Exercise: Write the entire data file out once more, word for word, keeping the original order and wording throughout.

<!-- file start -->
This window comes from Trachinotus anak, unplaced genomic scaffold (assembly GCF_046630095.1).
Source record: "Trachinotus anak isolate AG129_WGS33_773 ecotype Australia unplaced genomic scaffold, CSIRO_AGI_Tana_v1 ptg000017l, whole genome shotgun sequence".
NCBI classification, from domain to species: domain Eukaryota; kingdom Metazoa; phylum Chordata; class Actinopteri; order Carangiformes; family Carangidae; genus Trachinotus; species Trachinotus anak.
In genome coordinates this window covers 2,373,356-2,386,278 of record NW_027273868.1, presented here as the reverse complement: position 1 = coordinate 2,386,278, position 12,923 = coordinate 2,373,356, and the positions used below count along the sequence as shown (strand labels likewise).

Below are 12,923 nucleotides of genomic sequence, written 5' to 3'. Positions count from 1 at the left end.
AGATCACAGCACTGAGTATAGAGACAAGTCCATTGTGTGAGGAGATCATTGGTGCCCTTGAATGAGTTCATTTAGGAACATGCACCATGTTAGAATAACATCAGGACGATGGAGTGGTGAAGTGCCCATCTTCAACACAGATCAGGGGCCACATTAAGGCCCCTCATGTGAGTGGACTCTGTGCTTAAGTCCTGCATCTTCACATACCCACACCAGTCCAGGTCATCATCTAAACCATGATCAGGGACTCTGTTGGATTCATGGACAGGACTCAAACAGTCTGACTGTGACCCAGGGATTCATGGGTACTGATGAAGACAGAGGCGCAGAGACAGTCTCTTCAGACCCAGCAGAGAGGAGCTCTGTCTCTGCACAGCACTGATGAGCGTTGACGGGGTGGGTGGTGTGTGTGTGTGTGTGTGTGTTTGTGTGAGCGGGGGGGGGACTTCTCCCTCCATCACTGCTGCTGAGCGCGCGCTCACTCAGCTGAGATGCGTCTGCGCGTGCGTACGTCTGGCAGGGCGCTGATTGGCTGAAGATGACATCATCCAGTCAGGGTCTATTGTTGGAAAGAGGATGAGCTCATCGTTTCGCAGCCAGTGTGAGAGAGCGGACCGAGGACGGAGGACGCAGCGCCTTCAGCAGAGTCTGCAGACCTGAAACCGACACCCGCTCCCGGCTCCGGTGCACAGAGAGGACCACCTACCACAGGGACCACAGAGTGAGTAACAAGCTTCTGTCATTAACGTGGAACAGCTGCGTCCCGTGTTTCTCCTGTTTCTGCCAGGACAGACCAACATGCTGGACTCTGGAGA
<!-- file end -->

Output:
This window comes from Trachinotus anak, unplaced genomic scaffold (assembly GCF_046630095.1).
Source record: "Trachinotus anak isolate AG129_WGS33_773 ecotype Australia unplaced genomic scaffold, CSIRO_AGI_Tana_v1 ptg000017l, whole genome shotgun sequence".
NCBI classification, from domain to species: domain Eukaryota; kingdom Metazoa; phylum Chordata; class Actinopteri; order Carangiformes; family Carangidae; genus Trachinotus; species Trachinotus anak.
In genome coordinates this window covers 2,373,356-2,386,278 of record NW_027273868.1, presented here as the reverse complement: position 1 = coordinate 2,386,278, position 12,923 = coordinate 2,373,356, and the positions used below count along the sequence as shown (strand labels likewise).

Below are 12,923 nucleotides of genomic sequence, written 5' to 3'. Positions count from 1 at the left end.
AGATCACAGCACTGAGTATAGAGACAAGTCCATTGTGTGAGGAGATCATTGGTGCCCTTGAATGAGTTCATTTAGGAACATGCACCATGTTAGAATAACATCAGGACGATGGAGTGGTGAAGTGCCCATCTTCAACACAGATCAGGGGCCACATTAAGGCCCCTCATGTGAGTGGACTCTGTGCTTAAGTCCTGCATCTTCACATACCCACACCAGTCCAGGTCATCATCTAAACCATGATCAGGGACTCTGTTGGATTCATGGACAGGACTCAAACAGTCTGACTGTGACCCAGGGATTCATGGGTACTGATGAAGACAGAGGCGCAGAGACAGTCTCTTCAGACCCAGCAGAGAGGAGCTCTGTCTCTGCACAGCACTGATGAGCGTTGACGGGGTGGGTGGTGTGTGTGTGTGTGTGTGTGTTTGTGTGAGCGGGGGGGGGACTTCTCCCTCCATCACTGCTGCTGAGCGCGCGCTCACTCAGCTGAGATGCGTCTGCGCGTGCGTACGTCTGGCAGGGCGCTGATTGGCTGAAGATGACATCATCCAGTCAGGGTCTATTGTTGGAAAGAGGATGAGCTCATCGTTTCGCAGCCAGTGTGAGAGAGCGGACCGAGGACGGAGGACGCAGCGCCTTCAGCAGAGTCTGCAGACCTGAAACCGACACCCGCTCCCGGCTCCGGTGCACAGAGAGGACCACCTACCACAGGGACCACAGAGTGAGTAACAAGCTTCTGTCATTAACGTGGAACAGCTGCGTCCCGTGTTTCTCCTGTTTCTGCCAGGACAGACCAACATGCTGGACTCTGGAGA